THE STANKOWSKI REPORT #7: The Truth About Discovery
by Stan Stankowski
So, I am sitting in my office. Admittedly, I am a bit bored. Quite frankly, discovery disputes have become a large, and unfortunate, part of my life. Don't get me wrong, I do not mean the actual responses, though I do a huge number of those as well. I mean the pseudo-disputes.
Normally, disputes are entertaining; they give you something to get worked up about. Somebody did something that makes you feel just a little indignant, even though it is your job and you deal with it everyday. That, at the very least, creates a little motivation. It makes you feel a little righteous anger at least once a day. You would not believe how far a little righteous anger goes when you are bombarded by conference calls, meetings, stupid documents and other somewhat boring tasks.
Not so with discovery. "Why?" you ask. Fine question. In the long run, discovery is as good a thing to get incensed about as anything else.
The main problem is that discovery disputes are so transparently fake. A typical conversation leading up to one will progress as follows:
Any senior lawyer: Well, what do you think about requests one and two?
Stan: Well, they ask what the address of client is and what state client is registered as a corporation in. I really don't see the harm.
Any senior lawyer: It is an outrage, it is unduly burdensome. They already know these things.
Stan: Well, exactly, so lets just throw them in. Can't hurt.
Any senior lawyer: Of course it can, and besides, I have to get pissed about something.
Any senior lawyer: For the motion to compel.
Stan: Why would we do that? There are only six questions here, all of it is pretty basic, we are obviously required to answer these interrogatories.
Any senior lawyer: Well, only if a judge sees it that way.
Stan: Is there a judge who won't?
Any senior lawyer: A judge will be just as outraged as I am, that is just your inexperience talking. You should be more like the Uncivil Litigator, he really gets what this is about.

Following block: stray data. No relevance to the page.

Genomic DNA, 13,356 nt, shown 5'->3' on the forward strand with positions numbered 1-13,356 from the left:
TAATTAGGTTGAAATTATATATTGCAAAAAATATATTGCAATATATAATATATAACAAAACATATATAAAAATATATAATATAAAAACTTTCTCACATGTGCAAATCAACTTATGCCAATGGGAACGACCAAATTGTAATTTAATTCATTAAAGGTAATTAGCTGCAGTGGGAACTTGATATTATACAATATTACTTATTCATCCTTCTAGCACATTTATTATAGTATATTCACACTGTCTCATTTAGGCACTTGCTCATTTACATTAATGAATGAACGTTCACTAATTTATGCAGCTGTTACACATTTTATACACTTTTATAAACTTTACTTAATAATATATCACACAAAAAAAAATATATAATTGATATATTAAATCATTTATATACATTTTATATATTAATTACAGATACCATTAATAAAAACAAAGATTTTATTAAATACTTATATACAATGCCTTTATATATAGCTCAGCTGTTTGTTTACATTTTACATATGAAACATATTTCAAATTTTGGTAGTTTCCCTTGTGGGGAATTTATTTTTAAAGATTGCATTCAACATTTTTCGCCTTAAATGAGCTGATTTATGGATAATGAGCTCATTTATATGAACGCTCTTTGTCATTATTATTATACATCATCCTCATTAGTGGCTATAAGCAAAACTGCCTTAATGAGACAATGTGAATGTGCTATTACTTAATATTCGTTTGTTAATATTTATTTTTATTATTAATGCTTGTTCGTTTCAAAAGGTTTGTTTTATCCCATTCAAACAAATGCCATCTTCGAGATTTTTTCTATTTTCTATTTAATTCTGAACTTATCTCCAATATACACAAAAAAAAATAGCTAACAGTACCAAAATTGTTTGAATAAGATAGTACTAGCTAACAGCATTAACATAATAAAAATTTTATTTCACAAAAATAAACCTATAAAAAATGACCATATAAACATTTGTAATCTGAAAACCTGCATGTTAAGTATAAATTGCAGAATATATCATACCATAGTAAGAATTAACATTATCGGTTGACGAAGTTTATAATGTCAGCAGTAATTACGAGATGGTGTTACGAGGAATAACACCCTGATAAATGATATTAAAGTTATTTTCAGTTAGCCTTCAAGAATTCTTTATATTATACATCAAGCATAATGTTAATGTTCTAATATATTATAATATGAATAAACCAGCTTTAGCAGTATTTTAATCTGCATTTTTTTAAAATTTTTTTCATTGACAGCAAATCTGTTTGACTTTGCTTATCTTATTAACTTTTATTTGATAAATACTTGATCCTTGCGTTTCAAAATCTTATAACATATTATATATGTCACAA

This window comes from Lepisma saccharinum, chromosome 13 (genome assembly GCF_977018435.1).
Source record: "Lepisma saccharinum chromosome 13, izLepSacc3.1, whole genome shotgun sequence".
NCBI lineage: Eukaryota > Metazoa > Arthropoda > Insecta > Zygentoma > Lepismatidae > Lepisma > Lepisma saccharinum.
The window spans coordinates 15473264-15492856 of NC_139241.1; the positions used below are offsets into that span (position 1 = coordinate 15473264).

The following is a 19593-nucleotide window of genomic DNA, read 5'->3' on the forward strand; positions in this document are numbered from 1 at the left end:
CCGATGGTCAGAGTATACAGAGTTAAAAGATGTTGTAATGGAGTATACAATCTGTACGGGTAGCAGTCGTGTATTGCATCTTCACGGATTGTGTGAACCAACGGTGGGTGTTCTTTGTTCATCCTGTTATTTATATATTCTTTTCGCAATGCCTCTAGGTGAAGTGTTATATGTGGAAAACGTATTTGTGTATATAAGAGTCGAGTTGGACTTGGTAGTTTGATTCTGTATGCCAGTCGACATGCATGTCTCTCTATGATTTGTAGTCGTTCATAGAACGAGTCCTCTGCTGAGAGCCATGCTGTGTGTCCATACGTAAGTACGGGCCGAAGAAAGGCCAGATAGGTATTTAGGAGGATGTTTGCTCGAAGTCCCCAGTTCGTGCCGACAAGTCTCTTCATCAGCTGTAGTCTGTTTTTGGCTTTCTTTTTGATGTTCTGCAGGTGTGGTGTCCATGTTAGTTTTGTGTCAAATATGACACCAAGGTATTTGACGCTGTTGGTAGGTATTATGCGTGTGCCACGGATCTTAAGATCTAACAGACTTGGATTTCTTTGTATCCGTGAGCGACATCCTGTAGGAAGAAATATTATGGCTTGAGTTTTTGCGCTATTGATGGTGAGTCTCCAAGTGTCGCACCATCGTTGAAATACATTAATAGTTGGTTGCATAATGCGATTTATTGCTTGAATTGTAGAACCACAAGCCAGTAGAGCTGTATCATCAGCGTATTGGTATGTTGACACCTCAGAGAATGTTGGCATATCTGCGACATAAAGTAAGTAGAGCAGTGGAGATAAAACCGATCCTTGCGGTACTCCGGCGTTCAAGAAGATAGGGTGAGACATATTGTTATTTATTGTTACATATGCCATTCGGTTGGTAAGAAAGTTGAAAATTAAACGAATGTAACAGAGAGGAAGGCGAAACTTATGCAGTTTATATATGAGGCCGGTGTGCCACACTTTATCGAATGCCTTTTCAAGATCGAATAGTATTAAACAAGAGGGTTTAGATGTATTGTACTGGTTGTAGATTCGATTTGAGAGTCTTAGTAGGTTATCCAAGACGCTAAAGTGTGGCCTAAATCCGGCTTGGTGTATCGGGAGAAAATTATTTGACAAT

Any senior lawyer: Object to everything.
At any rate, the truth of the matter is that we create enormous problems for ourselves. There isn't a point. Indeed, we are creating this fight out of whole cloth. A typical progression proceeds as follows.
My firm (in response to any query): What the hell? No way.
Other firm: Those bastards. No way to any of yours!
My firm: Not gonna do it!
Other firm: Neither shall I.
My firm: We'll see what the judge has to say. I want sanctions.
Other firm: Ditto.
Judge (after a whole lot of other crap): You are both hideous little people who fight about nothing. Both of your motions to compel are granted. No fees.
And what good came out of this? None at all. Wait ... that's a lie. Come Christmas, I am getting a bonus for working a whole lot of hours. Client? Whatever. I need a check.
As I was saying, there is nothing like a good discovery dispute to get the juices flowing.
Author's Note: To all the wonderful and tolerant people who chose to comment on my choice of terms to make a satirical point in Stankowski #6: Congratulations. I hope that you experienced some sort of ecstatic glow upon reprimanding me for my lack of class. If you are a better person for it, then so am I. Really. It must have been about as satisfying as getting a motion to compel granted without sanctions. In which case, I know exactly how you feel.
About the Author: Stan Stankowski is the pseudonym of a first-year associate working in a litigation firm somewhere in the South. For more details, read his introductory post, as well as Evan Schaeffer's introduction. The collected Stankowski Reports are here.